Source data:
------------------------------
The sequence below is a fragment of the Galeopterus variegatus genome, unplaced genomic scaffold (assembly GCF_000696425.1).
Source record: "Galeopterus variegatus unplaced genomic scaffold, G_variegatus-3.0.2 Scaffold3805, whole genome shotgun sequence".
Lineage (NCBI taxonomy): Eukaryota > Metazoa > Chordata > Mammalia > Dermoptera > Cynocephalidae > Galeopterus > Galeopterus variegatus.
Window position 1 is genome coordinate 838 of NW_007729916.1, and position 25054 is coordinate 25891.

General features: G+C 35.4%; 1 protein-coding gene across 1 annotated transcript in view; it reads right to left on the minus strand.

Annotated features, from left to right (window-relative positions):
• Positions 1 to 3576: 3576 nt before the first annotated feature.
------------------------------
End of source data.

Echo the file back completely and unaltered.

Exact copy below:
The sequence below is a fragment of the Galeopterus variegatus genome, unplaced genomic scaffold (assembly GCF_000696425.1).
Source record: "Galeopterus variegatus unplaced genomic scaffold, G_variegatus-3.0.2 Scaffold3805, whole genome shotgun sequence".
Lineage (NCBI taxonomy): Eukaryota > Metazoa > Chordata > Mammalia > Dermoptera > Cynocephalidae > Galeopterus > Galeopterus variegatus.
Window position 1 is genome coordinate 838 of NW_007729916.1, and position 25054 is coordinate 25891.

General features: G+C 35.4%; 1 protein-coding gene across 1 annotated transcript in view; it reads right to left on the minus strand.

Annotated features, from left to right (window-relative positions):
• Positions 1 to 3576: 3576 nt before the first annotated feature.